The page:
Thank you.

Hello @JJaassoonn,

To begin with, I don’t think the procedure is a convincing evidence that “constantly moving target do not lead to oscillations and instabilities”. Until you have a solid proof to that, I will just focus on how constantly moving target may lead to oscillations and instabilities.

Let me quote from the lab and we will base our discussion on it:

1. Generally speaking, we have a large state space that no single training will cover a representative set of samples for the whole state space

2. in other words, at each training, we are covering a sub space

3. Imagine that in training round number 1, the model is trained to learn about sub space A, and in training round number 2, the model is trained on sub space B. Obviously, the model will shift from a model for sub space A towards a model for sub space B

4. Similarly, in subsequent rounds of training, it will move towards sub space C, D, E, and so on.

5. However, the model is supposed to learn about the whole space. Instead, it is shifting around sub spaces A, B, C, D, and so on.

6. Consequently, if we need the model to predict for something in the range of sub space A, the model might still work acceptably at the beginning, but as it moves away to other sub spaces, the model’s performance became worsen.

7. Therefore, we need a target Q network that is relectant to shifting between subspaces (can you tell why it is reluctant to the shifting?). Because it is reluctant to shifting, the target Q network will require the Q network to learn targets that are still pretty happy for sub space A even when the bot is exploring sub space E. It provides a balance. The target Q-Network wants the Q-Network to work well in both sub space A and E even if the two spaces can be quite different.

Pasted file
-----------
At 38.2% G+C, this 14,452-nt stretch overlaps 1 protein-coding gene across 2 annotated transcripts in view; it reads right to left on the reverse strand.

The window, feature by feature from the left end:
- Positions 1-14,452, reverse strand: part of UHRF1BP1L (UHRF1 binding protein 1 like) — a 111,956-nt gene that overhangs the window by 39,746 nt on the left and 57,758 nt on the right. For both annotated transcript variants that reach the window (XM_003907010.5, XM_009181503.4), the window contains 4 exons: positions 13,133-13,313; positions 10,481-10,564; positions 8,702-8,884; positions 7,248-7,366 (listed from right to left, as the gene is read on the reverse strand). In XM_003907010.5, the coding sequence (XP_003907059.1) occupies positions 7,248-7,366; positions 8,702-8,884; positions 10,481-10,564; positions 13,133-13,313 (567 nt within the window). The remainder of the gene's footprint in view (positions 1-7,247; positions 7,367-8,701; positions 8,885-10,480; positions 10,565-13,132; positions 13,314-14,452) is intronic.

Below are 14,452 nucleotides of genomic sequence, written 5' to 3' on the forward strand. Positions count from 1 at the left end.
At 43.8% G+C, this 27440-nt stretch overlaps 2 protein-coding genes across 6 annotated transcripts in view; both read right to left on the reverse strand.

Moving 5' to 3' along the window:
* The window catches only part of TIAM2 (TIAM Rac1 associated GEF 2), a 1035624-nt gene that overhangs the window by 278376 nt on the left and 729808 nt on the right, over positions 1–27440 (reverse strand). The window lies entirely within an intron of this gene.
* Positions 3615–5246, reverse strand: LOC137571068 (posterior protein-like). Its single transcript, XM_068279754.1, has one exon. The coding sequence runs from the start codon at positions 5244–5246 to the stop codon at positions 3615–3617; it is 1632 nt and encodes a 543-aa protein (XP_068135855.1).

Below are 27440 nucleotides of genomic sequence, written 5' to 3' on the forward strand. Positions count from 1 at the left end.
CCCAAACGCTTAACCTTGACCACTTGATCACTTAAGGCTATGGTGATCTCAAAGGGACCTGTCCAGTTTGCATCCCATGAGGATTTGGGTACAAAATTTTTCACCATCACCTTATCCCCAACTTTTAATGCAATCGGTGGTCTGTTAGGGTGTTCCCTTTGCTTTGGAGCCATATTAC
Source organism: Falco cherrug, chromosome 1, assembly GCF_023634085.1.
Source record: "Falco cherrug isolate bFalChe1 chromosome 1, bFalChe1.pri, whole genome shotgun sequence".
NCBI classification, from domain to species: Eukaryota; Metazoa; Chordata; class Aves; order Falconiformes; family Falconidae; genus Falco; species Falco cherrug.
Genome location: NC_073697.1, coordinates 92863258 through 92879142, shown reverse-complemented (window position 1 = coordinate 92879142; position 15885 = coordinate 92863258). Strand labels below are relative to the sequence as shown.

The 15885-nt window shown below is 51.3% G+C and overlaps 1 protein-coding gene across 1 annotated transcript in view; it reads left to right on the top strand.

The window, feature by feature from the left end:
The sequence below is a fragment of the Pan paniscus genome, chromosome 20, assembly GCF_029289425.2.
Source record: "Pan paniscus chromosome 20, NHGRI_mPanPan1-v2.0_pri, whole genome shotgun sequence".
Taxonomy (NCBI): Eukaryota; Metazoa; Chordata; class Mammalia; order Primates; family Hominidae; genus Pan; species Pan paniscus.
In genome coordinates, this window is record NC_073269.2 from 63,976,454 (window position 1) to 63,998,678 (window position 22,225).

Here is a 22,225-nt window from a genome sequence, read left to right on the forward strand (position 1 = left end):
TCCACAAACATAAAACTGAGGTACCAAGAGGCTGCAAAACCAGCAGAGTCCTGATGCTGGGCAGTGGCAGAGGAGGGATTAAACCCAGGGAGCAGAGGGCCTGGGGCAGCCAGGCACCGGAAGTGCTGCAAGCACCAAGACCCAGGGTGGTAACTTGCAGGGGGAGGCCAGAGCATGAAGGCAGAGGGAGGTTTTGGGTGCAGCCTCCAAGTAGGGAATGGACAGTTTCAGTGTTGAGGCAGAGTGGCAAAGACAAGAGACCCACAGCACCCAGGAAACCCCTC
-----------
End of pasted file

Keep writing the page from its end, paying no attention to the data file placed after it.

My point number 1 to 6 focus on an example of what may cause oscillation. It is mainly oscillating between the model’s coverage between different region of the state space. As the coverage shifts, some part of the space becomes performing worse.

Raymond

PS: Here is a screenshot of the original slide for the procedure:

Dear Mr Raymond,

Thank you so much for teaching me all the useful knowledges.

No problem @JJaassoonn!

As a learner myself, I often find it very helpful to organize my proof and logical steps towards any statement I made, because this makes me and others easy to find where can go wrong. Afterall, finding where go wrong is our common goal. This is wanted and this is a good thing.

I also appreciate others who are willing to make statements because it shows the effort and provides an useful guide into how they consider the problem. They are our best and only guides to their minds on the question concerned.

Just to share some views. @JJaassoonn, good luck to your future learning journey

Raymond